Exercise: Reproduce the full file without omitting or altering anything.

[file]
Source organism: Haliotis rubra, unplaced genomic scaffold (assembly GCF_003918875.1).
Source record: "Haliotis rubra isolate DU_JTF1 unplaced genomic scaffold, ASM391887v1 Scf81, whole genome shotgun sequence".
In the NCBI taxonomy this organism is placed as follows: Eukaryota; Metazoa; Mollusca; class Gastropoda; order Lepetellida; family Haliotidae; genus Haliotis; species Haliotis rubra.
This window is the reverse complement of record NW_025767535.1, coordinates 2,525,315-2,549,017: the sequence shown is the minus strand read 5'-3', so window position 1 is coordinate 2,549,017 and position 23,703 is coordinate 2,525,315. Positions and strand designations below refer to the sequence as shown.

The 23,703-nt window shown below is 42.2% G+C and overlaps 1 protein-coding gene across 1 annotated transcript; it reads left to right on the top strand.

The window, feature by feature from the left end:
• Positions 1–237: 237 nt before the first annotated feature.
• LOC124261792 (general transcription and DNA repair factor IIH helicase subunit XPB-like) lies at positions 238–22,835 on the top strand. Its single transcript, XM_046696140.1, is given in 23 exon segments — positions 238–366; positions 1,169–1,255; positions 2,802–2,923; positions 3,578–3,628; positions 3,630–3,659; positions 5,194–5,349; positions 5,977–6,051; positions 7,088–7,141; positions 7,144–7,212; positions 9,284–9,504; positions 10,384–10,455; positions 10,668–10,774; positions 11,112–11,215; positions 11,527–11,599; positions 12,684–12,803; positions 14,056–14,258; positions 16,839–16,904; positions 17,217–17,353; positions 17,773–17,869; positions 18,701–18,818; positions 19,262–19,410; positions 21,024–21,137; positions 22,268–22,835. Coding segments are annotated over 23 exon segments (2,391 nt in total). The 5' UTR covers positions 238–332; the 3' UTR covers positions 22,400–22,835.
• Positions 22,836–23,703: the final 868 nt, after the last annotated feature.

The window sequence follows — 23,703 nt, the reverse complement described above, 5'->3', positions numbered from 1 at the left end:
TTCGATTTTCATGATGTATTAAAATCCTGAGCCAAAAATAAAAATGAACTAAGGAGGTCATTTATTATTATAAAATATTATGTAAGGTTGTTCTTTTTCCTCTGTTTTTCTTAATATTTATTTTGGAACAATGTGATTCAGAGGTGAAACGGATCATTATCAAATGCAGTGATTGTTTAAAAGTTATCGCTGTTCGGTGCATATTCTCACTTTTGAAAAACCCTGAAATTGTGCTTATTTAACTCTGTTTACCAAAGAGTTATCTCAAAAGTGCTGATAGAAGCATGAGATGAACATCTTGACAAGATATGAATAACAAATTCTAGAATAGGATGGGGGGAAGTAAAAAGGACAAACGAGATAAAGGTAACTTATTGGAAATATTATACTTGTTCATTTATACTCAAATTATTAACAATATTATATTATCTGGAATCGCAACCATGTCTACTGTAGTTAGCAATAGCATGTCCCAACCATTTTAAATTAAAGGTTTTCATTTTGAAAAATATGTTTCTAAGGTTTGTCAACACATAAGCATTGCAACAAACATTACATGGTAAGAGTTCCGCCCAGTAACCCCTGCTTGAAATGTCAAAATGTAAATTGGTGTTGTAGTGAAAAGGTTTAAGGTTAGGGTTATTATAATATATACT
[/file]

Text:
Source organism: Haliotis rubra, unplaced genomic scaffold (assembly GCF_003918875.1).
Source record: "Haliotis rubra isolate DU_JTF1 unplaced genomic scaffold, ASM391887v1 Scf81, whole genome shotgun sequence".
In the NCBI taxonomy this organism is placed as follows: Eukaryota; Metazoa; Mollusca; class Gastropoda; order Lepetellida; family Haliotidae; genus Haliotis; species Haliotis rubra.
This window is the reverse complement of record NW_025767535.1, coordinates 2,525,315-2,549,017: the sequence shown is the minus strand read 5'-3', so window position 1 is coordinate 2,549,017 and position 23,703 is coordinate 2,525,315. Positions and strand designations below refer to the sequence as shown.

The 23,703-nt window shown below is 42.2% G+C and overlaps 1 protein-coding gene across 1 annotated transcript; it reads left to right on the top strand.

The window, feature by feature from the left end:
• Positions 1–237: 237 nt before the first annotated feature.
• LOC124261792 (general transcription and DNA repair factor IIH helicase subunit XPB-like) lies at positions 238–22,835 on the top strand. Its single transcript, XM_046696140.1, is given in 23 exon segments — positions 238–366; positions 1,169–1,255; positions 2,802–2,923; positions 3,578–3,628; positions 3,630–3,659; positions 5,194–5,349; positions 5,977–6,051; positions 7,088–7,141; positions 7,144–7,212; positions 9,284–9,504; positions 10,384–10,455; positions 10,668–10,774; positions 11,112–11,215; positions 11,527–11,599; positions 12,684–12,803; positions 14,056–14,258; positions 16,839–16,904; positions 17,217–17,353; positions 17,773–17,869; positions 18,701–18,818; positions 19,262–19,410; positions 21,024–21,137; positions 22,268–22,835. Coding segments are annotated over 23 exon segments (2,391 nt in total). The 5' UTR covers positions 238–332; the 3' UTR covers positions 22,400–22,835.
• Positions 22,836–23,703: the final 868 nt, after the last annotated feature.

The window sequence follows — 23,703 nt, the reverse complement described above, 5'->3', positions numbered from 1 at the left end:
TTCGATTTTCATGATGTATTAAAATCCTGAGCCAAAAATAAAAATGAACTAAGGAGGTCATTTATTATTATAAAATATTATGTAAGGTTGTTCTTTTTCCTCTGTTTTTCTTAATATTTATTTTGGAACAATGTGATTCAGAGGTGAAACGGATCATTATCAAATGCAGTGATTGTTTAAAAGTTATCGCTGTTCGGTGCATATTCTCACTTTTGAAAAACCCTGAAATTGTGCTTATTTAACTCTGTTTACCAAAGAGTTATCTCAAAAGTGCTGATAGAAGCATGAGATGAACATCTTGACAAGATATGAATAACAAATTCTAGAATAGGATGGGGGGAAGTAAAAAGGACAAACGAGATAAAGGTAACTTATTGGAAATATTATACTTGTTCATTTATACTCAAATTATTAACAATATTATATTATCTGGAATCGCAACCATGTCTACTGTAGTTAGCAATAGCATGTCCCAACCATTTTAAATTAAAGGTTTTCATTTTGAAAAATATGTTTCTAAGGTTTGTCAACACATAAGCATTGCAACAAACATTACATGGTAAGAGTTCCGCCCAGTAACCCCTGCTTGAAATGTCAAAATGTAAATTGGTGTTGTAGTGAAAAGGTTTAAGGTTAGGGTTATTATAATATATACT